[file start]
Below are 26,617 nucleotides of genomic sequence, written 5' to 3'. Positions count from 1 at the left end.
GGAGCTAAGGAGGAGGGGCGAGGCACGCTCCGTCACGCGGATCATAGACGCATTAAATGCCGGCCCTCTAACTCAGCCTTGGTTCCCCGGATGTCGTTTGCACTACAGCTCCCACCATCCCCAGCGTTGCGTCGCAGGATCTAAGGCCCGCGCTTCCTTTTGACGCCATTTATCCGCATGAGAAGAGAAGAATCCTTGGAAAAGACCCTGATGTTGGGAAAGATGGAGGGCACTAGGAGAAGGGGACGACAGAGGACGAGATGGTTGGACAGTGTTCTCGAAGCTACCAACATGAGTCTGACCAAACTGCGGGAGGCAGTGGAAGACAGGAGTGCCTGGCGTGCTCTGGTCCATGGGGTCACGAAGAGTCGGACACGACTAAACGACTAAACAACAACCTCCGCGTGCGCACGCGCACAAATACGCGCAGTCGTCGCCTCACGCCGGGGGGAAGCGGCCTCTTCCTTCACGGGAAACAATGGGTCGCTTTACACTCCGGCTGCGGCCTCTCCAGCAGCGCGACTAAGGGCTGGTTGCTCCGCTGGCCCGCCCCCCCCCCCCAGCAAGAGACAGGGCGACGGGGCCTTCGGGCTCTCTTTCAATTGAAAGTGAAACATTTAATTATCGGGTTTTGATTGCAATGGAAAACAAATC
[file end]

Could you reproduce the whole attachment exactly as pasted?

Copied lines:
Below are 26,617 nucleotides of genomic sequence, written 5' to 3'. Positions count from 1 at the left end.
GGAGCTAAGGAGGAGGGGCGAGGCACGCTCCGTCACGCGGATCATAGACGCATTAAATGCCGGCCCTCTAACTCAGCCTTGGTTCCCCGGATGTCGTTTGCACTACAGCTCCCACCATCCCCAGCGTTGCGTCGCAGGATCTAAGGCCCGCGCTTCCTTTTGACGCCATTTATCCGCATGAGAAGAGAAGAATCCTTGGAAAAGACCCTGATGTTGGGAAAGATGGAGGGCACTAGGAGAAGGGGACGACAGAGGACGAGATGGTTGGACAGTGTTCTCGAAGCTACCAACATGAGTCTGACCAAACTGCGGGAGGCAGTGGAAGACAGGAGTGCCTGGCGTGCTCTGGTCCATGGGGTCACGAAGAGTCGGACACGACTAAACGACTAAACAACAACCTCCGCGTGCGCACGCGCACAAATACGCGCAGTCGTCGCCTCACGCCGGGGGGAAGCGGCCTCTTCCTTCACGGGAAACAATGGGTCGCTTTACACTCCGGCTGCGGCCTCTCCAGCAGCGCGACTAAGGGCTGGTTGCTCCGCTGGCCCGCCCCCCCCCCCCAGCAAGAGACAGGGCGACGGGGCCTTCGGGCTCTCTTTCAATTGAAAGTGAAACATTTAATTATCGGGTTTTGATTGCAATGGAAAACAAATC